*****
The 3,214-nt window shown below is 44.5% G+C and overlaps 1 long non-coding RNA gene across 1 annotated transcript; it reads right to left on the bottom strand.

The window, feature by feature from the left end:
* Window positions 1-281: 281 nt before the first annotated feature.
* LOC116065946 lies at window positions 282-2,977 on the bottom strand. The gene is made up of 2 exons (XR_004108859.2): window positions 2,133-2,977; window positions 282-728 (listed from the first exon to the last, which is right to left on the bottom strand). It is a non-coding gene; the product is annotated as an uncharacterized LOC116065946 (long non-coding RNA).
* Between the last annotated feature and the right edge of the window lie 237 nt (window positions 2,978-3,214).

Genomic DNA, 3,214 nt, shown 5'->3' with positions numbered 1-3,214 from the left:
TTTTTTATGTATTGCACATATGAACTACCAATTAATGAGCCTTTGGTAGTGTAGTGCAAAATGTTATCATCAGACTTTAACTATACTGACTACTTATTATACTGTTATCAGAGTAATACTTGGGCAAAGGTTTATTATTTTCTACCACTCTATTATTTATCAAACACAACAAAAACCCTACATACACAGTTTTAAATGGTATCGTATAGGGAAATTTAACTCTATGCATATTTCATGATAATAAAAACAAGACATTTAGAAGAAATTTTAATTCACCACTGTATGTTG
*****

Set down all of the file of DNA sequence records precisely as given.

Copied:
The 3,214-nt window shown below is 44.5% G+C and overlaps 1 long non-coding RNA gene across 1 annotated transcript; it reads right to left on the bottom strand.

The window, feature by feature from the left end:
* Window positions 1-281: 281 nt before the first annotated feature.
* LOC116065946 lies at window positions 282-2,977 on the bottom strand. The gene is made up of 2 exons (XR_004108859.2): window positions 2,133-2,977; window positions 282-728 (listed from the first exon to the last, which is right to left on the bottom strand). It is a non-coding gene; the product is annotated as an uncharacterized LOC116065946 (long non-coding RNA).
* Between the last annotated feature and the right edge of the window lie 237 nt (window positions 2,978-3,214).

Genomic DNA, 3,214 nt, shown 5'->3' with positions numbered 1-3,214 from the left:
TTTTTTATGTATTGCACATATGAACTACCAATTAATGAGCCTTTGGTAGTGTAGTGCAAAATGTTATCATCAGACTTTAACTATACTGACTACTTATTATACTGTTATCAGAGTAATACTTGGGCAAAGGTTTATTATTTTCTACCACTCTATTATTTATCAAACACAACAAAAACCCTACATACACAGTTTTAAATGGTATCGTATAGGGAAATTTAACTCTATGCATATTTCATGATAATAAAAACAAGACATTTAGAAGAAATTTTAATTCACCACTGTATGTTG